One of the mysteries of the English language finally explained.
The action of making something obscure, unclear, or unintelligible.‘when confronted with sharp questions they resort to obfuscation’‘ministers put up mealy-mouthed denials and obfuscations’
- ‘She made it clear police obfuscation would not be allowed to continue.’
- ‘The band's cryptic song titles provide unneeded obfuscation.’
- ‘Over the years he has become an expert in spin, obfuscation and, most of all, fueling speculative excess.’
- ‘The effect of his work is not to explain anything, but rather to dramatize the purposeful obfuscation of information.’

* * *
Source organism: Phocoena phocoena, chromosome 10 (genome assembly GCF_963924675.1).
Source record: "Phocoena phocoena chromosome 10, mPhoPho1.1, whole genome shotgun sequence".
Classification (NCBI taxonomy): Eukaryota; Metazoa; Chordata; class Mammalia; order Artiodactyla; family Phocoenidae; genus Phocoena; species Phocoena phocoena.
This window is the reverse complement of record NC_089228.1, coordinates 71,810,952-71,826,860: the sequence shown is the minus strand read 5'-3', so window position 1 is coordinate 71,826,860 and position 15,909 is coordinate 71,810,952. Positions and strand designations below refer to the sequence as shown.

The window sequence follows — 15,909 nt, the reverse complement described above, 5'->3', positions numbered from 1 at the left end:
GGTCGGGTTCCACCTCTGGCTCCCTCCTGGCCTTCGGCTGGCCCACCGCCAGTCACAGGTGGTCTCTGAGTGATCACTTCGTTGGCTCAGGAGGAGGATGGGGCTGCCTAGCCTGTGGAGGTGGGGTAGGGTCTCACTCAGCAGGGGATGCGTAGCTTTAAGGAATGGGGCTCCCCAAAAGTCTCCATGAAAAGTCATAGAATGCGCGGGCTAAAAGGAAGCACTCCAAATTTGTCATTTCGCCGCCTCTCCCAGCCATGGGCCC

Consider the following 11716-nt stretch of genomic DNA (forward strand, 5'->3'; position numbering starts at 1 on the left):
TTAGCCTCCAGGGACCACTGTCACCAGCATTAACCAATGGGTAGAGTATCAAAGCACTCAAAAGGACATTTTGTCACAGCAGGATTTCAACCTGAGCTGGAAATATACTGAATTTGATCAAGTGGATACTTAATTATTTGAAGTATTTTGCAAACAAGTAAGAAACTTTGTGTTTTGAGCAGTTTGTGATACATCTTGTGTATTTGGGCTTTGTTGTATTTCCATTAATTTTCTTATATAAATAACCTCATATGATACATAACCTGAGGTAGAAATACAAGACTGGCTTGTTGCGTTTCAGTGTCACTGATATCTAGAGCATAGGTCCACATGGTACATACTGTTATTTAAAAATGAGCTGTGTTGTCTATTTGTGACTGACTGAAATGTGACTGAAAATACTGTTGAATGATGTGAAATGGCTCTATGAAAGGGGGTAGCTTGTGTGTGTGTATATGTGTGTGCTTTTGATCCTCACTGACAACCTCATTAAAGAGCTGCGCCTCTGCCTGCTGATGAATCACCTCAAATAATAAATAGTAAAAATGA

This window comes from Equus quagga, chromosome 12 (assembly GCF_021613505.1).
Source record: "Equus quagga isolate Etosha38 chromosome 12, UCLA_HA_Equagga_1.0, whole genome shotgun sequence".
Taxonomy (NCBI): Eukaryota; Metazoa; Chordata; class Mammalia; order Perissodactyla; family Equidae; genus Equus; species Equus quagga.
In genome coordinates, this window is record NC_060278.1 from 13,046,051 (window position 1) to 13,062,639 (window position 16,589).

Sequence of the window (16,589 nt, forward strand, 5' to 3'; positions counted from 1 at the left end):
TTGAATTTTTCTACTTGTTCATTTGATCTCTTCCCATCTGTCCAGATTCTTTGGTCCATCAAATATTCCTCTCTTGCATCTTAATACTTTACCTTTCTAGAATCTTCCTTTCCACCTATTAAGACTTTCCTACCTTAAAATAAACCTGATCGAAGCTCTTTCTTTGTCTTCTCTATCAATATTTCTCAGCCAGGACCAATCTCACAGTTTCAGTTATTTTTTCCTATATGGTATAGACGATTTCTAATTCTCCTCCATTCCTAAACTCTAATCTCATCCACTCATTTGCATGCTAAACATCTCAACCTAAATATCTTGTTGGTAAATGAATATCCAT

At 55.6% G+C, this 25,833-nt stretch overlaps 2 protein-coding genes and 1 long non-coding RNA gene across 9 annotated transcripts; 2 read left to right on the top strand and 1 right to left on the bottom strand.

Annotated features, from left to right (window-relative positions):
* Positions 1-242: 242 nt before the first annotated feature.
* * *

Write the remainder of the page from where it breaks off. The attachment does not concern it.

- ‘We have come a long way from the days when central bankers relied primarily on obfuscation and mystique.’
- ‘The families and friends of those killed have responded bitterly to the litany of obfuscations and half-truths.’
- ‘Another obfuscation involved the use of the term 'counter-insurgency'.’
- ‘There is none of the deliberate obfuscation characteristic of so much architectural theory.’
- ‘He should also be credited for avoiding obfuscation.’
- ‘I regard this as a deliberate piece of obfuscation.’
Late Middle English: from late Latin obfuscatio(n-), from obfuscare ‘to darken or obscure’ (see obfuscate).
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